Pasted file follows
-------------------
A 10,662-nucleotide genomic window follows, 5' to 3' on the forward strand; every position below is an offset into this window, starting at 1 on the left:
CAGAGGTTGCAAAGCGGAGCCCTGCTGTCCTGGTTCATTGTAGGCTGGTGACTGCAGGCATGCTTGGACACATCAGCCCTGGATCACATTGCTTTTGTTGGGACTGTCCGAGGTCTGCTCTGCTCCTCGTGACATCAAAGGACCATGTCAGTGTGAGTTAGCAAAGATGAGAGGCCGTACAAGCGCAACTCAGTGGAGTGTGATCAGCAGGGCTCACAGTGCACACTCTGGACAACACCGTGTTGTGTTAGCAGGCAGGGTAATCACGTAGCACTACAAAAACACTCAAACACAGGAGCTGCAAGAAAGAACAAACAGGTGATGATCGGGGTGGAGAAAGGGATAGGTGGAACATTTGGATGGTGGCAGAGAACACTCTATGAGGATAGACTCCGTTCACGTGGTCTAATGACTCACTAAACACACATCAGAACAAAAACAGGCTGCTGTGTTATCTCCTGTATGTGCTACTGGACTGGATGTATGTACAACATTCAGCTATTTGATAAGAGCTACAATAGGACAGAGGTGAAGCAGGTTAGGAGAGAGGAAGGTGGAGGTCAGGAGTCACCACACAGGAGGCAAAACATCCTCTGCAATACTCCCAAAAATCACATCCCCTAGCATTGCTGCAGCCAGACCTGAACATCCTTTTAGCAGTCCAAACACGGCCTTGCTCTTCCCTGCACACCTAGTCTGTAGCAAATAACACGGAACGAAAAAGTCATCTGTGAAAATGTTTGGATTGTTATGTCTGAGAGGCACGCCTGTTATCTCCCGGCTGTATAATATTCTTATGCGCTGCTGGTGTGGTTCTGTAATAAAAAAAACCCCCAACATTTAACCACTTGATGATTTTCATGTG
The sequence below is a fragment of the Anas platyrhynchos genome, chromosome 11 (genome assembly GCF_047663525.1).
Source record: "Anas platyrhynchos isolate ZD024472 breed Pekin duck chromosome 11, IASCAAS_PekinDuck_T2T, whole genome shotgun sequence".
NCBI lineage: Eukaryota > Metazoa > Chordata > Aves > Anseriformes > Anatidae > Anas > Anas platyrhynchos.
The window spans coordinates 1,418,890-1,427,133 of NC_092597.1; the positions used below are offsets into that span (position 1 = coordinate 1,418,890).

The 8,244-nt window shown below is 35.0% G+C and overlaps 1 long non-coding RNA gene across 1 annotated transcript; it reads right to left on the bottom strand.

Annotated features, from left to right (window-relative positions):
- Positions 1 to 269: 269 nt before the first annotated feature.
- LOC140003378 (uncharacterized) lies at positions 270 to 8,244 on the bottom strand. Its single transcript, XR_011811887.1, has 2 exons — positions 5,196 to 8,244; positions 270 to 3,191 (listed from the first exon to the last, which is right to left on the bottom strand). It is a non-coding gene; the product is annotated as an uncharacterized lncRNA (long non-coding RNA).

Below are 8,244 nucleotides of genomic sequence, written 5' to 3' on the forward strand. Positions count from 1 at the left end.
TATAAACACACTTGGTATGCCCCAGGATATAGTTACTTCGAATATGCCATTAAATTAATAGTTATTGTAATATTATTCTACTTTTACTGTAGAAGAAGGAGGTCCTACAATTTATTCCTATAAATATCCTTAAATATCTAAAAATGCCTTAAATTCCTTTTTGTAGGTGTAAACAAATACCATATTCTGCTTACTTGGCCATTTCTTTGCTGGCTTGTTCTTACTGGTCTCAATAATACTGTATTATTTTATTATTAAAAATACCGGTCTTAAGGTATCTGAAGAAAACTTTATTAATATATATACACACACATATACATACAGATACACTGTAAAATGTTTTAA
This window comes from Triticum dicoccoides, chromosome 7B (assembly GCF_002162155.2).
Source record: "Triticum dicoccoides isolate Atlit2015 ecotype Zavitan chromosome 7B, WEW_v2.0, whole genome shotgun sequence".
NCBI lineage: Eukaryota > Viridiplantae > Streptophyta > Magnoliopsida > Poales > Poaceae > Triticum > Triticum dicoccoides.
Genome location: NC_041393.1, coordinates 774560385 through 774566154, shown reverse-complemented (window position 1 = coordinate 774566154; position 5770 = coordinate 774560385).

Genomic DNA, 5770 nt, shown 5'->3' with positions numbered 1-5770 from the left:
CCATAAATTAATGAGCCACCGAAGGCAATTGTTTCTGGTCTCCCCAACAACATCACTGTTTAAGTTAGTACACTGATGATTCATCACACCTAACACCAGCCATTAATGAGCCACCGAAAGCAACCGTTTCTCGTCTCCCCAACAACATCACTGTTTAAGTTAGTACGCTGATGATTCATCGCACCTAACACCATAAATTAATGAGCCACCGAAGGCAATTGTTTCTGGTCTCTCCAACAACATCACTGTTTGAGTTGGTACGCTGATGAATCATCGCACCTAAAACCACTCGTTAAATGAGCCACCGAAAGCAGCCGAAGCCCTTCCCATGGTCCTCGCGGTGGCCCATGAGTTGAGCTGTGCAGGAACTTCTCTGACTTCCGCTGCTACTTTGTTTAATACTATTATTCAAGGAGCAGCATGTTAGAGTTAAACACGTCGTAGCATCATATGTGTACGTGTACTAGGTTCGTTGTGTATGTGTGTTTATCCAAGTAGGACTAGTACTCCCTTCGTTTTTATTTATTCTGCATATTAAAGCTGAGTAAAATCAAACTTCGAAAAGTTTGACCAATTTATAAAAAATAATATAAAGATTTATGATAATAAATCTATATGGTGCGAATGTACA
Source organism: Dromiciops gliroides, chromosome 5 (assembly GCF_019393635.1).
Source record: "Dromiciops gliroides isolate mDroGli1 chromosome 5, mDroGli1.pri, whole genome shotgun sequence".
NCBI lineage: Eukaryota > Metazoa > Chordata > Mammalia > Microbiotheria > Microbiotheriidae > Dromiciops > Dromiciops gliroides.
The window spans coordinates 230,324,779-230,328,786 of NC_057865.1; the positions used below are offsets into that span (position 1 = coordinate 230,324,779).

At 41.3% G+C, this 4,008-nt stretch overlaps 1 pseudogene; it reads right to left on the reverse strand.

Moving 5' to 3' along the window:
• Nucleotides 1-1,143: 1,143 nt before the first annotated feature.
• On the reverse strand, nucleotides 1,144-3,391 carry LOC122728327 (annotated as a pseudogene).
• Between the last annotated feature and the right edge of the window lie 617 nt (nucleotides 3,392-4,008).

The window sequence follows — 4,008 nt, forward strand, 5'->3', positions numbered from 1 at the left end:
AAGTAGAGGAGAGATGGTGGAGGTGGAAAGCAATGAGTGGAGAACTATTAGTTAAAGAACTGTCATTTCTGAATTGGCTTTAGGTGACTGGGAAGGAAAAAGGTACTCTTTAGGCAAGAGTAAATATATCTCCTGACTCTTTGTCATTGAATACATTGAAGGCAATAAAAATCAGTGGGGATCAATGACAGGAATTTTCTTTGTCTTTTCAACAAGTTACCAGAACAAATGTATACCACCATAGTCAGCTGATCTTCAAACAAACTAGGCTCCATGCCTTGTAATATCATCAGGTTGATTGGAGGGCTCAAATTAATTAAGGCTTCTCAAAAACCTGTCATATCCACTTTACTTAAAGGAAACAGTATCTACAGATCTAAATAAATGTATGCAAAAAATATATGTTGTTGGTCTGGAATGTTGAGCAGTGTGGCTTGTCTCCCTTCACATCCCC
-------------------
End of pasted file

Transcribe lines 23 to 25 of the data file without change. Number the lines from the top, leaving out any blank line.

At 41.3% G+C, this 4,008-nt stretch overlaps 1 pseudogene; it reads right to left on the reverse strand.

Moving 5' to 3' along the window:
• Nucleotides 1-1,143: 1,143 nt before the first annotated feature.